Allen On Travel

A 30 year veteran of world travel (but knows nil about Orlando-area attractions), Will Allen III writes about his weekly odysseys by air on business and how the airlines rob him--and you--of time, the most precious commodity on earth. Time: It's all we have, and the airlines routinely take it from us. This blog challenges the airlines to keep their basic promises.

My Photo
Location: Raleigh, North Carolina, United States

Born 1948 in Kinston, NC and raised there in beautiful eastern North Carolina, I now live in Raleigh and commute around the country and the world.

Wednesday, October 15, 2008

Please! Somebody Take the Dull Out of Dulles!

Since 1993, when I abandoned United and gave up my vaunted but much depreciated (even then) 1K status, I don’t believe I’ve flown more than 4-5 UA segments, and then only because other airlines’ flight cancellations forced me onto UA. None of those force majeure flights had taken me through Washington Dulles Airport. In fact I had not flown through Dulles since, well, ummm, let’s see, hmmm, not long after it opened? That must have been in the 1960s or early 70s! My recollections are of the beautiful sweeping terminal.

This happened because I took my family up to visit an old friend in Grantham, New Hampshire last weekend (Oct 10-12) to join the “leaf peepers” gawking at the gorgeous upper New England fall foliage, and we flew on United, which connected through Dulles. Why fly my nemesis after all these years? Simple: United was far and away the cheapest at about $112 round trip each (purchased about 5 months back).

And the flights were 75% RJs, which made them just like everybody else. The one mainline flight was a short 38 minutes from Raleigh (RDU) to IAD, and I knew I could stomach that.

I was surprised to find most UA personnel in late 2008 on the ground and in the air to seem, well, humbled from my last data point fifteen years ago. And the flights were no better or worse than anybody else’s these days, dumbed down and cheapened as they all have been to minimalist service standards, and mostly late (3 out of 4 of our flights on the RDU/MHT itinerary).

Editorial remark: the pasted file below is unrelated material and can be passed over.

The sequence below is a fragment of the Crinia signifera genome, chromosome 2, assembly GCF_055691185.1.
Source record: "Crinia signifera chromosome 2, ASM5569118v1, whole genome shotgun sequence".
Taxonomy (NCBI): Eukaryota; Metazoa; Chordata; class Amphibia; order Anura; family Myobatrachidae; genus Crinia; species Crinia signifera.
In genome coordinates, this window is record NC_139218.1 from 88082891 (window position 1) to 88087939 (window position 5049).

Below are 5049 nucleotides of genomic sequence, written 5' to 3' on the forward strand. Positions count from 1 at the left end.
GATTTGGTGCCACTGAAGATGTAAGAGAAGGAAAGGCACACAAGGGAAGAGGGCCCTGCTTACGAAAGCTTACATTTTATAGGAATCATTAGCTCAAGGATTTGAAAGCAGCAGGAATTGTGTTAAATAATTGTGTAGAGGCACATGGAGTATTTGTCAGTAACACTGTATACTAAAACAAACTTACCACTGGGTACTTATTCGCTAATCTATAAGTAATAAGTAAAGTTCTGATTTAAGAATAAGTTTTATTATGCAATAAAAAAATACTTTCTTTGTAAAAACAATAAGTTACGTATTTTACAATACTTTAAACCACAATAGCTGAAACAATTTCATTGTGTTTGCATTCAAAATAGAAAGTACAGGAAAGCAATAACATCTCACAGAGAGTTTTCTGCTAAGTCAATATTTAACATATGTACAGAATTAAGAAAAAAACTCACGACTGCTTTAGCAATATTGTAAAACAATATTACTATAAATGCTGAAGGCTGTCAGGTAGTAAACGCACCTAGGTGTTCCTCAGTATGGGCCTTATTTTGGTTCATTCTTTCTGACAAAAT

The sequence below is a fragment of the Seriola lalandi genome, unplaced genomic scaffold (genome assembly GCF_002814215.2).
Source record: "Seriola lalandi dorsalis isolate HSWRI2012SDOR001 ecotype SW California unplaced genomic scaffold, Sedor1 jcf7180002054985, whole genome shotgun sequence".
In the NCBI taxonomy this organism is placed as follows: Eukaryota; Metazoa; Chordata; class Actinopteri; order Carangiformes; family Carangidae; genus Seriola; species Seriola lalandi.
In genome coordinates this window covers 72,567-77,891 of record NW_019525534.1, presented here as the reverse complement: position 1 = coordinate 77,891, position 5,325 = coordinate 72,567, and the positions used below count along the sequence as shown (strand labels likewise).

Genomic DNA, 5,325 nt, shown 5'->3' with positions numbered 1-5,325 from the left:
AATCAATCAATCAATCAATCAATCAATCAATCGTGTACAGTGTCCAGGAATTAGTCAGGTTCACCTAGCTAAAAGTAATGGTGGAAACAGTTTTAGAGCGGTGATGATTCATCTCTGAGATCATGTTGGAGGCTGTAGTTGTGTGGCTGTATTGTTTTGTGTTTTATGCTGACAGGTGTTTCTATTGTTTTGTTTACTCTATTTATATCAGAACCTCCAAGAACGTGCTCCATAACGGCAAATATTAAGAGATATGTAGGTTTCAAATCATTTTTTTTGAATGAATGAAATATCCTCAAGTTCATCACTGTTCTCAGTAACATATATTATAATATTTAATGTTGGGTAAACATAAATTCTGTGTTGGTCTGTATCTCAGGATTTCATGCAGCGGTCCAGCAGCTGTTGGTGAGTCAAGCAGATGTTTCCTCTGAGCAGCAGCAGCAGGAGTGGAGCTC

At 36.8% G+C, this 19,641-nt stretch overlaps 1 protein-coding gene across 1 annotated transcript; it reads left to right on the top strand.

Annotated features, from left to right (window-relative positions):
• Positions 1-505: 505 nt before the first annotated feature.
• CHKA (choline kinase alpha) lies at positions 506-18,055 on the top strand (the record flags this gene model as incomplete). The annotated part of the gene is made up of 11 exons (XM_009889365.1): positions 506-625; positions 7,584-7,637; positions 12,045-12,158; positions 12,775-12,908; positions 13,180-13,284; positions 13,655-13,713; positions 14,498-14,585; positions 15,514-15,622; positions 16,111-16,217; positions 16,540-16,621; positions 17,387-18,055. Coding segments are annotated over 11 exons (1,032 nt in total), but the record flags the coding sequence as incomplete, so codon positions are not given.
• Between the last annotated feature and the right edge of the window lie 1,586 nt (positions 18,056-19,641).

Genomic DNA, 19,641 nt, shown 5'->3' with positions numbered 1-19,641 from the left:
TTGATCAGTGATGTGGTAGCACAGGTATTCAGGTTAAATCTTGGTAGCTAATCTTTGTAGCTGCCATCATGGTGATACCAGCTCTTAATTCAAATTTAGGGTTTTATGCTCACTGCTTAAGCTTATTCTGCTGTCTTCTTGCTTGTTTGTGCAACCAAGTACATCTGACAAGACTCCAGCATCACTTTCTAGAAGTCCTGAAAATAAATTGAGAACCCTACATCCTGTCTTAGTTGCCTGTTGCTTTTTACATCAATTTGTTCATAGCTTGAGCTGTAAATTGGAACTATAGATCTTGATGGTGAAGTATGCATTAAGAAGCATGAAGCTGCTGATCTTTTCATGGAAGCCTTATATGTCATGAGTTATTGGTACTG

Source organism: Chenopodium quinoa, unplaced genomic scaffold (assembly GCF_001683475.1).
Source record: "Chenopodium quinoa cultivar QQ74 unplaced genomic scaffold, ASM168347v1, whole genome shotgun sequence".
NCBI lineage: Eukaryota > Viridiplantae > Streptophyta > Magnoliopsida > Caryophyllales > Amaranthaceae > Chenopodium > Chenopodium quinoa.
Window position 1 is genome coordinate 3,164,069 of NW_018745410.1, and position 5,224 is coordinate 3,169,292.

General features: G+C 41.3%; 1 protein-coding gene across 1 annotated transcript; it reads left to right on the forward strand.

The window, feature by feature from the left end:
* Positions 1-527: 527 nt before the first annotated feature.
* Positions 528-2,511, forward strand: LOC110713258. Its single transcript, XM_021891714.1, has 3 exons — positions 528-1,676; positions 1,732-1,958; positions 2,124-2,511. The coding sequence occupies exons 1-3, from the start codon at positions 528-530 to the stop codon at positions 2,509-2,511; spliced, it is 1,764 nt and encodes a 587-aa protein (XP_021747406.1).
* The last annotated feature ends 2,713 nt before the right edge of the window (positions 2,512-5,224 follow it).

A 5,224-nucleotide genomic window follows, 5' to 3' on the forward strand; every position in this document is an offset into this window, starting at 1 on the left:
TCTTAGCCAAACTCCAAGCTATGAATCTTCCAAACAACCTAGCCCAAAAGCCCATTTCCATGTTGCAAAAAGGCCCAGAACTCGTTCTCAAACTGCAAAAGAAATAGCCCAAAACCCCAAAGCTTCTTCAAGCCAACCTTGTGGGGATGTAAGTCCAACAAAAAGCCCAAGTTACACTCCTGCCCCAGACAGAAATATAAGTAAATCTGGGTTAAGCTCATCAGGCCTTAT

I have little more to say about the United experience except to praise the nice gate agents in Manchester. They were genuinely kind and helpful, like real people. (I have no idea how they got hired by any airline, let alone United.) What really surprised me about this trip was the dilapidated and threadbare appearance of the Dulles International Airport concourses.

Heck, airlines at Dulles don’t even much use the beautiful original swoosh-design terminal that took the world by storm when it opened and promised to transform the airport experience. Instead, the makeshift midfield concourses “B” and “C/D” (the latter two are run together) take the brunt of today’s flights.

The architecture, if one can stretch to call it that, was thrown together. The flat utilitarian structures have the appearance of temporary double-wide construction trailers laid out end-to-end in a long line.

Dull. Ugly. In stark contrast to the grace and beauty of the original terminal, the Dulles midfield makeshifts are reminiscent of the pinnacle of Soviet architecture in the Brezhnev era. Gazing over from “C” to “B” to see the South African Airways flight at its gate, I wondered what the First class passengers who has paid over $10,000 for their tickets thought of their miserable leave-point surroundings.

Maybe in our new economic reality Dulles accurately reflects the new hard times of America. But I hope not. We are better than this airport gives the impression that we Americans are, and I’m ashamed of it.


Post a Comment

<< Home